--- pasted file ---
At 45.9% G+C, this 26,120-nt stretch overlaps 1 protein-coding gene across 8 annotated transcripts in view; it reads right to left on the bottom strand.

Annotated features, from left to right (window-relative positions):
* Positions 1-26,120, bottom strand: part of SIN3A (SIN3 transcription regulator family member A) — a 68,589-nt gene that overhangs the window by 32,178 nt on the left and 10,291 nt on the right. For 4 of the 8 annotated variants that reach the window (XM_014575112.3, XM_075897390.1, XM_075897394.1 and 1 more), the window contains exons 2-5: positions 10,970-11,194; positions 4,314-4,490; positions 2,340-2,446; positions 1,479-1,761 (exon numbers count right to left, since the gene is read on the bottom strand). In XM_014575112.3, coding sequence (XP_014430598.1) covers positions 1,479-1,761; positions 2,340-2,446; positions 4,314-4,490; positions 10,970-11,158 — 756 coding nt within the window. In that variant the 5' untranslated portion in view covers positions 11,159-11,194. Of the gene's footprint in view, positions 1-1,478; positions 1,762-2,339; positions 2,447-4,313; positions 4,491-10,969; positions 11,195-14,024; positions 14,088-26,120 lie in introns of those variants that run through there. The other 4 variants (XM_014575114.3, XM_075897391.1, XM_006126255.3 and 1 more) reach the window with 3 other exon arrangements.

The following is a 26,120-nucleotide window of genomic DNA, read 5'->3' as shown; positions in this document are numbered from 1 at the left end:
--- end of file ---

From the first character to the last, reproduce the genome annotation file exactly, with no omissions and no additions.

At 45.9% G+C, this 26,120-nt stretch overlaps 1 protein-coding gene across 8 annotated transcripts in view; it reads right to left on the bottom strand.

Annotated features, from left to right (window-relative positions):
* Positions 1-26,120, bottom strand: part of SIN3A (SIN3 transcription regulator family member A) — a 68,589-nt gene that overhangs the window by 32,178 nt on the left and 10,291 nt on the right. For 4 of the 8 annotated variants that reach the window (XM_014575112.3, XM_075897390.1, XM_075897394.1 and 1 more), the window contains exons 2-5: positions 10,970-11,194; positions 4,314-4,490; positions 2,340-2,446; positions 1,479-1,761 (exon numbers count right to left, since the gene is read on the bottom strand). In XM_014575112.3, coding sequence (XP_014430598.1) covers positions 1,479-1,761; positions 2,340-2,446; positions 4,314-4,490; positions 10,970-11,158 — 756 coding nt within the window. In that variant the 5' untranslated portion in view covers positions 11,159-11,194. Of the gene's footprint in view, positions 1-1,478; positions 1,762-2,339; positions 2,447-4,313; positions 4,491-10,969; positions 11,195-14,024; positions 14,088-26,120 lie in introns of those variants that run through there. The other 4 variants (XM_014575114.3, XM_075897391.1, XM_006126255.3 and 1 more) reach the window with 3 other exon arrangements.

The following is a 26,120-nucleotide window of genomic DNA, read 5'->3' as shown; positions in this document are numbered from 1 at the left end: